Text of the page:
A San Francisco native, Steve began playing piano at the age of 8, while uncovering that he had a natural gift, he only became more serious about his craft as a teenager. Influenced by musicians such as Santana, Simon Garfunkel, The Supremes, Led Zeppelin & Howling Wolf Steve’s appreciation for a spectrum of music was imprinted from the start. Cohn’s early musical career began with a spontaneous introduction to the blues in high school. His concentration on creative expression was further piqued by Cohn’s arrival at UCLA in ‘71. The campus ethno-music program and multinational population ignited Steve’s fascination with world instruments. It ultimately led to his study of the Shakuhachi flute during his early undergraduate years. Cohn spent two years in Japan immersing himself in the culture. He later returned to the states and began studying classical piano & 20th century music at San Francisco State University with Pulitzer Prize winner, Wayne Peterson. Here, he further cultivated his affinity for Jazz. Cohn’s brilliance gave way to collaborations with the likes of Sonny Simmons & Eddie Henderson.

 When asked to explain his approach to music Cohn remarks, “We don’t plan the music you don’t have to contrive it stands on its own without having to say anything. With my music I know the theory but I start on an unconscious level.” Yearning to expand his musical direction and innovate, Cohn threw away his musical map and plunged totally into improvisational music. He moved to New York City in ‘82 which gave way to performance highlights in New York’s Miller Theater for the New Works October Series. He has also performed at The Newport JVC Festival, Sweet Basil, The Great American Music Hall; Greenwich Village Jazz Festival. The heights of Steve’s improvisation soared as he taught himself how to extend the margins of traditional Shakuhachi playing. That same impulsive element is at the origin of his art work. A packet of felt “Pentel” pens given to him by his mother sparked his desire to paint and sketch.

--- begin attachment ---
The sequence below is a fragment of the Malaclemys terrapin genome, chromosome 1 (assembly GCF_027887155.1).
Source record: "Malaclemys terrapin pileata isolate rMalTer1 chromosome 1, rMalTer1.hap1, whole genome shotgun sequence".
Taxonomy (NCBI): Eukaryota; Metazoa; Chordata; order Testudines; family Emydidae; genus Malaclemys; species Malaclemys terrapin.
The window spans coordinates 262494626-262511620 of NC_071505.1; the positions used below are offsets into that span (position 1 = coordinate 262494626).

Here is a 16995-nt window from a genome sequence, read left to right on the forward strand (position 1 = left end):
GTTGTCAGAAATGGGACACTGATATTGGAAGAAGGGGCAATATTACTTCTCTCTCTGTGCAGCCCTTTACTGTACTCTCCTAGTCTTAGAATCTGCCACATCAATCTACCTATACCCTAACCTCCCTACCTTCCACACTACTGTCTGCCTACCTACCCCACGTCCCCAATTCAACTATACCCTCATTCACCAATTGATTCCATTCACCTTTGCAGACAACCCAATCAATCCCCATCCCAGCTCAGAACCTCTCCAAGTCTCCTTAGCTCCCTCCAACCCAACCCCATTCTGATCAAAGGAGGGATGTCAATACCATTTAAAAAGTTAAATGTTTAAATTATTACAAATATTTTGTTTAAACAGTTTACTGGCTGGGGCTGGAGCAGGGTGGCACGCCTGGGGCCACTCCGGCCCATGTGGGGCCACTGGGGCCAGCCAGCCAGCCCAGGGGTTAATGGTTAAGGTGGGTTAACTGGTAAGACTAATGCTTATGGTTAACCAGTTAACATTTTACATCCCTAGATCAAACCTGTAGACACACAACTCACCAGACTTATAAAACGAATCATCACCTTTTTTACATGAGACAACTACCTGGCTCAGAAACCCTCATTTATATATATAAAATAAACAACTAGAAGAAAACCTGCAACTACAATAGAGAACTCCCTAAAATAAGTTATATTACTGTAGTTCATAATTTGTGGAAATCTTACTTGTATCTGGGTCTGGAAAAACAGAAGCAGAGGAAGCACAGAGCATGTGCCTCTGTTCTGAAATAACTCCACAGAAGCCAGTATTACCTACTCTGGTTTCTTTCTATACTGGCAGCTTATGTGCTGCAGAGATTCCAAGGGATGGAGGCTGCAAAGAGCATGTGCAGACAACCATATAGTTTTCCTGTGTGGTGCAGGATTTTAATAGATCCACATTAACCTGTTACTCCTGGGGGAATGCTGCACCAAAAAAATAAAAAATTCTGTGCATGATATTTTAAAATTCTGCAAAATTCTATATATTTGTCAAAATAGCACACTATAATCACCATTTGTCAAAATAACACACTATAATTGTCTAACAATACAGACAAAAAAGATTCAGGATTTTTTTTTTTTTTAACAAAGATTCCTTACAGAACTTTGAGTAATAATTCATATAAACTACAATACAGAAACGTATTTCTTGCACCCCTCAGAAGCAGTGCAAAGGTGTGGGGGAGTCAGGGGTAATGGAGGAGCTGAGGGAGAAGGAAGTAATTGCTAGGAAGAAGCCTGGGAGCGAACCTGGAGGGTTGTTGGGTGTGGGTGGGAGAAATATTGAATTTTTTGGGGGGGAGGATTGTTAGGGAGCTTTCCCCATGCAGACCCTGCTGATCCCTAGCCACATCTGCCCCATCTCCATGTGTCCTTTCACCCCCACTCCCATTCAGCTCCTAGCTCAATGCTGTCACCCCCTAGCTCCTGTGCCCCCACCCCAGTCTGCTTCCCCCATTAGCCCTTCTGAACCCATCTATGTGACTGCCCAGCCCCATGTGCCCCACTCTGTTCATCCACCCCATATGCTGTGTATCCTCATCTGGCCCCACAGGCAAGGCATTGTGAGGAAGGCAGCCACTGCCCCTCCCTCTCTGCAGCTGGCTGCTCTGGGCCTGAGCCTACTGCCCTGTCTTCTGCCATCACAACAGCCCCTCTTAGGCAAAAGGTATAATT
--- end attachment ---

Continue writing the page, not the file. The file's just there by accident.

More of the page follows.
His earliest drawings began with an abstract interpretation of tarot cards. Today, Steve has numerous oil pastels, ink, charcoal, and watercolor pieces in his gallery. Each one is filled with the variation, complexity and theoretical elements that trace his music. Some have compared Cohn’s sound to the sense of floating in space while watching meteors zoom by. The musical landscape in New York became saturated by the end of the 90’s and began to stifle Cohn’s ingenuity. Steve travelled to Europe where he ended up performing primarily in Paris with 2 trios under his leadership. The first one featured Bass Player Stefan Kereki. The other trio with Bass Player J.J. Avenel & on drums John Betsch. His European tour further included a 2008 Amsterdam and Leiden Holland festival/ work-shops and 2010-Prague Shakuhachi Festival. Steve has toured in Chicago 3 times from 2008-2011 working closely in concert venues and recording session with artist Jimmy Bennington, Guillermo Gregorio, Jeff Marx, Dushon Mosely among others. 

Most recently in 2012 thru 2015 Cohn collaborated with producer Doc Holiday in Norfolk Virginia and Nashville Tennessee for the release of “Electric Jazz Opus" in studio recording, "Please Leave a Message" and soon to be released "Spokenash".  Collectively, Steve’s untethered passion to stretch the musical landscape remains. His adventures in the arena of abstract continue. He is still innovating classical and jazz standards with novel interpretation. Cohn uncovers new levels of improvisation that cast intrigue. That is the magic of his legacy.